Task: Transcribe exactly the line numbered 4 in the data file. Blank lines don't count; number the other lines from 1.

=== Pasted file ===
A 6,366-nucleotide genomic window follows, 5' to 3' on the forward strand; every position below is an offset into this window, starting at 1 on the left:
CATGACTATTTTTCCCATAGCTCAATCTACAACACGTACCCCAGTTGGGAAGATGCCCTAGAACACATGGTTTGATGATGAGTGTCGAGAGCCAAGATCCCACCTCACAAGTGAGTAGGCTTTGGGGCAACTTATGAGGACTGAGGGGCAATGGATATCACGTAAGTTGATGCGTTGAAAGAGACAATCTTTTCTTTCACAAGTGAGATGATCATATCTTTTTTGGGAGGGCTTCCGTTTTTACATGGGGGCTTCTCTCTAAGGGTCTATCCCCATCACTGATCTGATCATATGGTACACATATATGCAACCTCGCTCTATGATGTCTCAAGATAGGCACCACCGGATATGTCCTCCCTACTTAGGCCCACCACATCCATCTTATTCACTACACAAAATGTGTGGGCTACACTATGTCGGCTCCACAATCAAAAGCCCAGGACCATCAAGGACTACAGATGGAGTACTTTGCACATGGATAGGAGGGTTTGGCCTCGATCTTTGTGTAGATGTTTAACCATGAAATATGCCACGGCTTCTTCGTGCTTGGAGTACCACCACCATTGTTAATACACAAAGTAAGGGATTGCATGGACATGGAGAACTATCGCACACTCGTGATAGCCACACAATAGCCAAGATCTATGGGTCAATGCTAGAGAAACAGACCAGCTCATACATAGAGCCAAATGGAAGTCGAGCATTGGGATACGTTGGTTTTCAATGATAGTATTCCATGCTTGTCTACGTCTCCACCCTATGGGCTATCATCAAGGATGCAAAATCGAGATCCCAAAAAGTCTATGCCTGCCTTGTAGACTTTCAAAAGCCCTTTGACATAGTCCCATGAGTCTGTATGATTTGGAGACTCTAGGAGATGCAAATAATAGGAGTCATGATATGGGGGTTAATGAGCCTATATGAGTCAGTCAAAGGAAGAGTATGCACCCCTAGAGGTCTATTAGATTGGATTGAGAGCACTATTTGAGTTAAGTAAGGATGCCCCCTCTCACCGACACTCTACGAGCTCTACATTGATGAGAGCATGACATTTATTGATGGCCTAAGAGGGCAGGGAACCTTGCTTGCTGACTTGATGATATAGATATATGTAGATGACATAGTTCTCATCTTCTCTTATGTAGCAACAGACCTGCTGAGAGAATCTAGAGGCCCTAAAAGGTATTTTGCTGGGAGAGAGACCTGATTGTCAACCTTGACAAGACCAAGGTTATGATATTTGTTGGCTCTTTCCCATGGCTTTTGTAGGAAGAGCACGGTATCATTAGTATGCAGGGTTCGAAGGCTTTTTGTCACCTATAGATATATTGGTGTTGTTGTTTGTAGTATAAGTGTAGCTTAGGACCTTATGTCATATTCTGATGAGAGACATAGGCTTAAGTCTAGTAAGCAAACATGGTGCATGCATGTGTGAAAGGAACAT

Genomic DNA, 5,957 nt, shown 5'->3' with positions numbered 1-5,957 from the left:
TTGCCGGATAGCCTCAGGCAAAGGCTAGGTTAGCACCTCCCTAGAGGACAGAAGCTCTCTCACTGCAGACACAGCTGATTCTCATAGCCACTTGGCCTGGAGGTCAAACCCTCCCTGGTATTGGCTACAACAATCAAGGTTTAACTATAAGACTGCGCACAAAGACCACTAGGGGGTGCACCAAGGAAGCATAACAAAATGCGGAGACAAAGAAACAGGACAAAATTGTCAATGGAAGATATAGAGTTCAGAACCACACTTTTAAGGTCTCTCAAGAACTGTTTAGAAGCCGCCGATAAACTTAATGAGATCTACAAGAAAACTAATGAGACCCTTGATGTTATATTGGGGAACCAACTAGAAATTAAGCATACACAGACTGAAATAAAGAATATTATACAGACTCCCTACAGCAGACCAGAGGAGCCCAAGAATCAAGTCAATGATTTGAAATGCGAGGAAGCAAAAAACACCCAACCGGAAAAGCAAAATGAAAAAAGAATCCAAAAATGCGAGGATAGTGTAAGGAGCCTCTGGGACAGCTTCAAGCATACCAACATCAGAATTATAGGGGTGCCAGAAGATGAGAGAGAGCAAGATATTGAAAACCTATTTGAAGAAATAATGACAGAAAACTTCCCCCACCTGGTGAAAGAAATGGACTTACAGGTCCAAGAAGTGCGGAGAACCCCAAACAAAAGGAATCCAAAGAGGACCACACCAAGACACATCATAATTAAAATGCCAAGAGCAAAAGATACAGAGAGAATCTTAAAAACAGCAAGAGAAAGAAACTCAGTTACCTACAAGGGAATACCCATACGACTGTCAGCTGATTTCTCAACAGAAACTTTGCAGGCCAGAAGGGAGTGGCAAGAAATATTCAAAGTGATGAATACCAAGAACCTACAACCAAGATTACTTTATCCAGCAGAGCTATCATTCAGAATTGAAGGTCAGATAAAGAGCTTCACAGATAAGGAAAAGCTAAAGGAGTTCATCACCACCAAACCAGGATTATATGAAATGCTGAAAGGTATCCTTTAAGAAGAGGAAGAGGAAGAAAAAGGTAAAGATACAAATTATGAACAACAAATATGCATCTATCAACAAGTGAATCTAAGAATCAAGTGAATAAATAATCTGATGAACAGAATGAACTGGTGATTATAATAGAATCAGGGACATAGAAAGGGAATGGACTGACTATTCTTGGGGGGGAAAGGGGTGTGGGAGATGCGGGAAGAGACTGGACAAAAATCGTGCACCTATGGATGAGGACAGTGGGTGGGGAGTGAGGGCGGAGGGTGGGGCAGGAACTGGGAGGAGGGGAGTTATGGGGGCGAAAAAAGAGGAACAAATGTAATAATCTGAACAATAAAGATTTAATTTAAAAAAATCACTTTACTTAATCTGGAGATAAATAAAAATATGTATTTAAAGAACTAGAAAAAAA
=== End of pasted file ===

TTGCCGGATAGCCTCAGGCAAAGGCTAGGTTAGCACCTCCCTAGAGGACAGAAGCTCTCTCACTGCAGACACAGCTGATTCTCATAGCCACTTGGCCTGGAGGTCAAACCCTCCCTGGTATTGGCTACAACAATCAAGGTTTAACTATAAGACTGCGCACAAAGACCACTAGGGGGTGCACCAAGGAAGCATAACAAAATGCGGAGACAAAGAAACAGGACAAAATTGTCAATGGAAGATATAGAGTTCAGAACCACACTTTTAAGGTCTCTCAAGAACTGTTTAGAAGCCGCCGATAAACTTAATGAGATCTACAAGAAAACTAATGAGACCCTTGATGTTATATTGGGGAACCAACTAGAAATTAAGCATACACAGACTGAAATAAAGAATATTATACAGACTCCCTACAGCAGACCAGAGGAGCCCAAGAATCAAGTCAATGATTTGAAATGCGAGGAAGCAAAAAACACCCAACCGGAAAAGCAAAATGAAAAAAGAATCCAAAAATGCGAGGATAGTGTAAGGAGCCTCTGGGACAGCTTCAAGCATACCAACATCAGAATTATAGGGGTGCCAGAAGATGAGAGAGAGCAAGATATTGAAAACCTATTTGAAGAAATAATGACAGAAAACTTCCCCCACCTGGTGAAAGAAATGGACTTACAGGTCCAAGAAGTGCGGAGAACCCCAAACAAAAGGAATCCAAAGAGGACCACACCAAGACACATCATAATTAAAATGCCAAGAGCAAAAGATACAGAGAGAATCTTAAAAACAGCAAGAGAAAGAAACTCAGTTACCTACAAGGGAATACCCATACGACTGTCAGCTGATTTCTCAACAGAAACTTTGCAGGCCAGAAGGGAGTGGCAAGAAATATTCAAAGTGATGAATACCAAGAACCTACAACCAAGATTACTTTATCCAGCAGAGCTATCATTCAGAATTGAAGGTCAGATAAAGAGCTTCACAGATAAGGAAAAGCTAAAGGAGTTCATCACCACCAAACCAGGATTATATGAAATGCTGAAAGGTATCCTTTAAGAAGAGGAAGAGGAAGAAAAAGGTAAAGATACAAATTATGAACAACAAATATGCATCTATCAACAAGTGAATCTAAGAATCAAGTGAATAAATAATCTGATGAACAGAATGAACTGGTGATTATAATAGAATCAGGGACATAGAAAGGGAATGGACTGACTATTCTTGGGGGGGAAAGGGGTGTGGGAGATGCGGGAAGAGACTGGACAAAAATCGTGCACCTATGGATGAGGACAGTGGGTGGGGAGTGAGGGCGGAGGGTGGGGCAGGAACTGGGAGGAGGGGAGTTATGGGGGCGAAAAAAGAGGAACAAATGTAATAATCTGAACAATAAAGATTTAATTTAAAAAAATCACTTTACTTAATCTGGAGATAAATAAAAATATGTATTTAAAGAACTAGAAAAAAA